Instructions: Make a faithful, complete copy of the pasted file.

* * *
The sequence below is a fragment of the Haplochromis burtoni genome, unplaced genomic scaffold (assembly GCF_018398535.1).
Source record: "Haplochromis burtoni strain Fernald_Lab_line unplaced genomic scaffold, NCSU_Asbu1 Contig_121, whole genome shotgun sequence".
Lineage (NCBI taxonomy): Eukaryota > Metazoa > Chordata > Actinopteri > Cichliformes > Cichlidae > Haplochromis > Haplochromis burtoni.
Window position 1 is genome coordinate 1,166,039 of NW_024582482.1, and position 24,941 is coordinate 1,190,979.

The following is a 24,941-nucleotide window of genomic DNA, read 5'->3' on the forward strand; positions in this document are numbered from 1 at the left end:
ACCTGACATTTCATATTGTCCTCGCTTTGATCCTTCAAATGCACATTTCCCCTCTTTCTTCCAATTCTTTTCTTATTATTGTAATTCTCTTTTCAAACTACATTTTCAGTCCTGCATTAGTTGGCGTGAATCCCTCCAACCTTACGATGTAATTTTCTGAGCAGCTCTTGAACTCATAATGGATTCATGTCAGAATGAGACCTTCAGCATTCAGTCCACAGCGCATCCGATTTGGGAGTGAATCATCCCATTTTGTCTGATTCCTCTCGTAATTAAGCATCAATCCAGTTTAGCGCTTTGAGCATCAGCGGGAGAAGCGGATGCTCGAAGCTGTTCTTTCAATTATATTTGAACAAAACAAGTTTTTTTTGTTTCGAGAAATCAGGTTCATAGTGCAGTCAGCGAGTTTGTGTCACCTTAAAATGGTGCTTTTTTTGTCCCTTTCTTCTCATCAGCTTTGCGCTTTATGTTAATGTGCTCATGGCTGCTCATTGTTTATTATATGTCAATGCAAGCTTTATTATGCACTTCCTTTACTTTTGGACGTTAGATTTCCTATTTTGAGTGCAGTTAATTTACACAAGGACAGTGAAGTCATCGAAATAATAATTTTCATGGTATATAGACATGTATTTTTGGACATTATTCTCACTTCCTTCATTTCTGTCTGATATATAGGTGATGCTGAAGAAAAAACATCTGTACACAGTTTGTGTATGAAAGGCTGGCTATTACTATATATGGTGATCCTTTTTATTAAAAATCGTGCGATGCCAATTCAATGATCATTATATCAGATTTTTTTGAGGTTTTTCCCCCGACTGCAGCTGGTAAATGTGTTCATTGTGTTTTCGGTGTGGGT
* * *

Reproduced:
The sequence below is a fragment of the Haplochromis burtoni genome, unplaced genomic scaffold (assembly GCF_018398535.1).
Source record: "Haplochromis burtoni strain Fernald_Lab_line unplaced genomic scaffold, NCSU_Asbu1 Contig_121, whole genome shotgun sequence".
Lineage (NCBI taxonomy): Eukaryota > Metazoa > Chordata > Actinopteri > Cichliformes > Cichlidae > Haplochromis > Haplochromis burtoni.
Window position 1 is genome coordinate 1,166,039 of NW_024582482.1, and position 24,941 is coordinate 1,190,979.

The following is a 24,941-nucleotide window of genomic DNA, read 5'->3' on the forward strand; positions in this document are numbered from 1 at the left end:
ACCTGACATTTCATATTGTCCTCGCTTTGATCCTTCAAATGCACATTTCCCCTCTTTCTTCCAATTCTTTTCTTATTATTGTAATTCTCTTTTCAAACTACATTTTCAGTCCTGCATTAGTTGGCGTGAATCCCTCCAACCTTACGATGTAATTTTCTGAGCAGCTCTTGAACTCATAATGGATTCATGTCAGAATGAGACCTTCAGCATTCAGTCCACAGCGCATCCGATTTGGGAGTGAATCATCCCATTTTGTCTGATTCCTCTCGTAATTAAGCATCAATCCAGTTTAGCGCTTTGAGCATCAGCGGGAGAAGCGGATGCTCGAAGCTGTTCTTTCAATTATATTTGAACAAAACAAGTTTTTTTTGTTTCGAGAAATCAGGTTCATAGTGCAGTCAGCGAGTTTGTGTCACCTTAAAATGGTGCTTTTTTTGTCCCTTTCTTCTCATCAGCTTTGCGCTTTATGTTAATGTGCTCATGGCTGCTCATTGTTTATTATATGTCAATGCAAGCTTTATTATGCACTTCCTTTACTTTTGGACGTTAGATTTCCTATTTTGAGTGCAGTTAATTTACACAAGGACAGTGAAGTCATCGAAATAATAATTTTCATGGTATATAGACATGTATTTTTGGACATTATTCTCACTTCCTTCATTTCTGTCTGATATATAGGTGATGCTGAAGAAAAAACATCTGTACACAGTTTGTGTATGAAAGGCTGGCTATTACTATATATGGTGATCCTTTTTATTAAAAATCGTGCGATGCCAATTCAATGATCATTATATCAGATTTTTTTGAGGTTTTTCCCCCGACTGCAGCTGGTAAATGTGTTCATTGTGTTTTCGGTGTGGGT